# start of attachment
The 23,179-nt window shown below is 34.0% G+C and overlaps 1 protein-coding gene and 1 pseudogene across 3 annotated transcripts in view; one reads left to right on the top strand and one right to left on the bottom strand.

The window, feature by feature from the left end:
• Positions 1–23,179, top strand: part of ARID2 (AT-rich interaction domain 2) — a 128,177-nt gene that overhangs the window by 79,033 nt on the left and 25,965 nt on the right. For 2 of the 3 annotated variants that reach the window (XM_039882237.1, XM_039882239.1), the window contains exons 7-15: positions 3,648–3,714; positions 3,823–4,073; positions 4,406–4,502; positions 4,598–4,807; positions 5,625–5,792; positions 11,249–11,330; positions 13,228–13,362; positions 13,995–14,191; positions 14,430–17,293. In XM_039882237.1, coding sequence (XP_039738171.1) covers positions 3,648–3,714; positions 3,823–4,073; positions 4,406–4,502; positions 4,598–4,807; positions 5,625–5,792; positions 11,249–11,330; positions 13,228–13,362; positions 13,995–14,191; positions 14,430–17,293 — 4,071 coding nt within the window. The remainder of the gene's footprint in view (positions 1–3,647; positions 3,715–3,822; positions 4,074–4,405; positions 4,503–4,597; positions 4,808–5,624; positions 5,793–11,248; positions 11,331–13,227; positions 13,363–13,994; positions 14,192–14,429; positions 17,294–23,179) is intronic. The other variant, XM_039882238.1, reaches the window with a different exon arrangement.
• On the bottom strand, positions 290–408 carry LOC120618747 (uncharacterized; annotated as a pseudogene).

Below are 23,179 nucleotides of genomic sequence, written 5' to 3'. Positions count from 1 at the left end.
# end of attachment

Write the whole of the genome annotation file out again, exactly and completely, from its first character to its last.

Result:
The 23,179-nt window shown below is 34.0% G+C and overlaps 1 protein-coding gene and 1 pseudogene across 3 annotated transcripts in view; one reads left to right on the top strand and one right to left on the bottom strand.

The window, feature by feature from the left end:
• Positions 1–23,179, top strand: part of ARID2 (AT-rich interaction domain 2) — a 128,177-nt gene that overhangs the window by 79,033 nt on the left and 25,965 nt on the right. For 2 of the 3 annotated variants that reach the window (XM_039882237.1, XM_039882239.1), the window contains exons 7-15: positions 3,648–3,714; positions 3,823–4,073; positions 4,406–4,502; positions 4,598–4,807; positions 5,625–5,792; positions 11,249–11,330; positions 13,228–13,362; positions 13,995–14,191; positions 14,430–17,293. In XM_039882237.1, coding sequence (XP_039738171.1) covers positions 3,648–3,714; positions 3,823–4,073; positions 4,406–4,502; positions 4,598–4,807; positions 5,625–5,792; positions 11,249–11,330; positions 13,228–13,362; positions 13,995–14,191; positions 14,430–17,293 — 4,071 coding nt within the window. The remainder of the gene's footprint in view (positions 1–3,647; positions 3,715–3,822; positions 4,074–4,405; positions 4,503–4,597; positions 4,808–5,624; positions 5,793–11,248; positions 11,331–13,227; positions 13,363–13,994; positions 14,192–14,429; positions 17,294–23,179) is intronic. The other variant, XM_039882238.1, reaches the window with a different exon arrangement.
• On the bottom strand, positions 290–408 carry LOC120618747 (uncharacterized; annotated as a pseudogene).

Below are 23,179 nucleotides of genomic sequence, written 5' to 3'. Positions count from 1 at the left end.